Body Image and Cancer
- Actresses Jane Fonda and Julia Louis-Dreyfus have both overcome cancer in their lives.
- Fonda recently talked about aging and body image on Louis-Dreyfus’ new podcast, “Wiser Than Me.”
- In the interview, Fonda admits it would be hard for her to be naked in front of someone again, but she also says she doesn’t criticize her body any more.
- It’s not uncommon for cancer survivors to struggle with body image.
- One breast cancer survivor told us that reconstruction allowed her to move forward with more confidence after her breast cancer battle. Another survivor said her disease taught her that “femininity is a state of mind.”
Fonda is a legendary actress whose career has spanned more than six decades. So, it makes sense that fellow cancer survivor and “Veep” actress Julia Louis-Dreyfus pegged her for the first episode of “Wiser Than Me.”Read More
Jane Fonda on Loving Your BodyIn their recent conversation, the two actresses talked about everything from love, aging and body image. And Fonda made it very clear that 85 can be very different from person to person.
View this post on Instagram
“I feel 85 in my body, and mentally I feel much much younger,” Fonda said. “Spiritually and mentally and psychologically, I’m way younger than 85.”
She went on to explain that the thought of aging can be scary for some, but it’s all a matter of perspective.
“One of the things that I’ve learned as I’ve gotten into serious old age is when you’re inside it as opposed to looking at it from the outside, it’s not nearly as scary,” she said. “The chronology of age is not what’s important, it’s health.
“I’m fine, I’m healthy, I’ve had cancer but it’s in remission… If you’re healthy, 85 can be quite young.”
RELATED: Cancer Survivor Jane Fonda, 85, Says Not Having Women Friends Is Bad For Your Health — Here’s Why That May Be True
Her take on body appreciation was also very refreshing. She feels grateful to have spent so many years getting strong and prioritizing her health.
“Even at 85, I am strong,” she said. “I’m surprised at how hard things get even when you are strong, but I have made peace with my body. It has gotten me a long ways, it’s stood up for me, so I appreciate my body.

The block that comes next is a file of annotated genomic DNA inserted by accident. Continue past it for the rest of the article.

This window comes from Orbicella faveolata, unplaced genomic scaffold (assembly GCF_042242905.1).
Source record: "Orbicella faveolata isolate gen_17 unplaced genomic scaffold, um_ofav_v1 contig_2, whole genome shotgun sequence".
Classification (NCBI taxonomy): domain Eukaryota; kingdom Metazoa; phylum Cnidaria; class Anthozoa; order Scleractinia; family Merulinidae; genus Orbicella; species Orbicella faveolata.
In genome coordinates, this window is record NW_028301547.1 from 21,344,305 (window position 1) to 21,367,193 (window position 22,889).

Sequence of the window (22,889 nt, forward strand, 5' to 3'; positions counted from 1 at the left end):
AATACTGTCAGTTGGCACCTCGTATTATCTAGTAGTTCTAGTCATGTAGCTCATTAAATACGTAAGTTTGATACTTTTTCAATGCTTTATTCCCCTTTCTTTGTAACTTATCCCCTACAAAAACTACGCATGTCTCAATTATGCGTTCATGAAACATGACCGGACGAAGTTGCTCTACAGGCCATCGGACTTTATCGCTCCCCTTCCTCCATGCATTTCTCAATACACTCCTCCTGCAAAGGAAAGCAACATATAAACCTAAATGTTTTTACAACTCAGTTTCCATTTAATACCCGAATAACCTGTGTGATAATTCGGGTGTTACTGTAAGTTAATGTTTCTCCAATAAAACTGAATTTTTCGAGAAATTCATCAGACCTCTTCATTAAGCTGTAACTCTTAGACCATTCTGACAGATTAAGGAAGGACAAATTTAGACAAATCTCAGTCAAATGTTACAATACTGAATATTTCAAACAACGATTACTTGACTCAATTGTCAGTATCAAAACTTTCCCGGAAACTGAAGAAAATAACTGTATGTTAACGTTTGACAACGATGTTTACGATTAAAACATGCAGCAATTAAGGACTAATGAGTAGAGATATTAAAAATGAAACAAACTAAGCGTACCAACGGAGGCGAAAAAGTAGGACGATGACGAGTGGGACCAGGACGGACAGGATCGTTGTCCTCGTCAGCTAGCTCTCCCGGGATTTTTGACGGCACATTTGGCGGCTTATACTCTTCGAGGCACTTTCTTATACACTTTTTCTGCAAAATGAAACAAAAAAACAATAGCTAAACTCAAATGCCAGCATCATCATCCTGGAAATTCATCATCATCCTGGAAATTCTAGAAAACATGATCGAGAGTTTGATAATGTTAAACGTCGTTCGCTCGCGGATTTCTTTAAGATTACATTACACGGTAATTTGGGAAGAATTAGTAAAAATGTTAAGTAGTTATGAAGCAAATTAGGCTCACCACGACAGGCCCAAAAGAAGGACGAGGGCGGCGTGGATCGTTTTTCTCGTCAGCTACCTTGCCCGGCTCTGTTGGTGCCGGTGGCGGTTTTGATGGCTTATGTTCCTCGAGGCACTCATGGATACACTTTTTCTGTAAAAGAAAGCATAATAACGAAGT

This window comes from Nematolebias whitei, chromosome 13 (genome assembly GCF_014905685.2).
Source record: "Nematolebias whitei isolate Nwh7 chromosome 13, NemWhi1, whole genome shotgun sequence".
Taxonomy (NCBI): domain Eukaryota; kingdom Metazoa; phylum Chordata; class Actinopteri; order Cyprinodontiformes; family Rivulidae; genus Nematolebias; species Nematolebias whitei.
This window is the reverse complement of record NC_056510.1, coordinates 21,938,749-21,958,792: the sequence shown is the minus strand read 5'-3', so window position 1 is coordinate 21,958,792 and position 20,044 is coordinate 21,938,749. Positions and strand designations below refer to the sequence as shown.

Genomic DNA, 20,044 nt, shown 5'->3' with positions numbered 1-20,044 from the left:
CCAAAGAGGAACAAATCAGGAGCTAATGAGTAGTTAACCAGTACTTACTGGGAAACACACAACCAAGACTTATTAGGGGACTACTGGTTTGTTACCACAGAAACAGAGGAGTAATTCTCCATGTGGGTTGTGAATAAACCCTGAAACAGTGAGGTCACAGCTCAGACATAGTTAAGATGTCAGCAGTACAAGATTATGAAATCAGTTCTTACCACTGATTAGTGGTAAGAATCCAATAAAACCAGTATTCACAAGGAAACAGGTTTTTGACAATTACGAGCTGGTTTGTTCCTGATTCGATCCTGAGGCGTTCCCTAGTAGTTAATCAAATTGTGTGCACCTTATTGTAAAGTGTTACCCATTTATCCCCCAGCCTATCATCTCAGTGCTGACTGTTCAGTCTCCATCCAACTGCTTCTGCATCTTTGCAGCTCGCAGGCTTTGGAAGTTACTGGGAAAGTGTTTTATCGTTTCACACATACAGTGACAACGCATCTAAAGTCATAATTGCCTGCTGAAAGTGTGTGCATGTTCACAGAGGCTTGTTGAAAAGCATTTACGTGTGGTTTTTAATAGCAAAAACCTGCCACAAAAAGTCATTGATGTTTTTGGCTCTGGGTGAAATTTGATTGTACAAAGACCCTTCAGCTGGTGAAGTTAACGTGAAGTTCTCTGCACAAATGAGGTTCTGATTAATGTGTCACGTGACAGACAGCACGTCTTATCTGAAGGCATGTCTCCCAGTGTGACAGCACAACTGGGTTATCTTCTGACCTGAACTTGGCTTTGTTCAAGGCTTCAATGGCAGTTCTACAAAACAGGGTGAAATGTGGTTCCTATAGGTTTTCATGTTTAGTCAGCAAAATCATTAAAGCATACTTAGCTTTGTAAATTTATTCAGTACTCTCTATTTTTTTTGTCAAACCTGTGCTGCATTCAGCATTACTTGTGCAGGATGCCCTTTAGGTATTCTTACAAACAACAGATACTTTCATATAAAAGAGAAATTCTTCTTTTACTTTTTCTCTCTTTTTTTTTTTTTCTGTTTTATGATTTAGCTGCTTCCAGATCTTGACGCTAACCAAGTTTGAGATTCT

“I don’t criticize and hate on it anymore.”
Body Positivity for Cancer Survivors
- Let’s Talk About Sex: Breast Cancer Survivor Meghan Koziel on Improving Your Sexuality & Confidence After Cancer
- ‘A Zebra Without Its Stripes’: Model and Ovarian Cancer Survivor Ash Foo Says She Doesn’t Recognize Pictures of Herself Before Treatment – Achieving Body Positivity after Cancer
- Body Image, Sex, and Adjusting to a New Normal After Cancer Treatment
That being said, she admits she’s not immune to self-consciousness. She says she has no plans to look for a romantic partner again, but she also shares that revealing her naked body to a new person would be something she’d struggle with.
“I don’t have to show [my body] to anybody. I’m vain enough so that it would be hard for me to get naked in front of [someone],” she said. “Not if i I lived with somebody 50 years — which I wish that had been my fate — but, you know, I wouldn’t be able to get undressed in front of a new lover.
“No, I’ve got too many nicks and, you know, scars and holes and all kinds of things. I mean, I’ve got two fake hips and a fake knee and a fake shoulder and even a fake thumb.”
Body Image and Cancer
Appreciating your body and all that it has accomplished is a beautiful thing, just as Jane Fonda shows. Why not try to love the skin you’re in? After all, we only get one body, and we’re partners with it for life.
That being said, body positivity is easier said than done. And cancer survivors may struggle more than others during or after their cancer journeys.
Celebrity Stylist Ann Caruso on Beauty and Femininity After Cancer
Take Ann Caruso, for example. She had 12 surgeries to treat her breast cancer and told SurvivorNet about how all of the changes really impacted the way she saw her body.
“You’re not the same carefree person that you once were, and it was very hard for me to look at myself every day,” Caruso said. “It was like I was a totally different person and didn’t fit into any of my clothes for so long.”
But time is a powerful healer. Looking back on her breast cancer experience has helped her redefine femininity and body image.
“Femininity is a state of mind,” Caruso said. “And I think that’s something that we have to remind ourselves.”
Another breast cancer survivor, Jaclyn Kaczynski, had a similar experience after her diagnosis at 37.
My Confidence Was Destroyed: Dealing With Body Image During Cancer Treatment
“My confidence was gone,” she told SurvivorNet. “My confidence was destroyed. I was always vain about my appearance and my weight, let alone losing a breast, or both.”
Some people find empowerment in going “flat” after losing their breasts to the disease, but Kaczynski found confidence in reconstruction. There’s no right or wrong answer for breast cancer survivors, but it’s important to consider all your options and go forward with whatever path is best for you.
“I just had my reconstructive surgery,” she explained. “My favorite doctor was able to make it happen for me.
“It’s amazing how much more confidence I have within the past three weeks.”
Learn more about SurvivorNet's rigorous medical review process.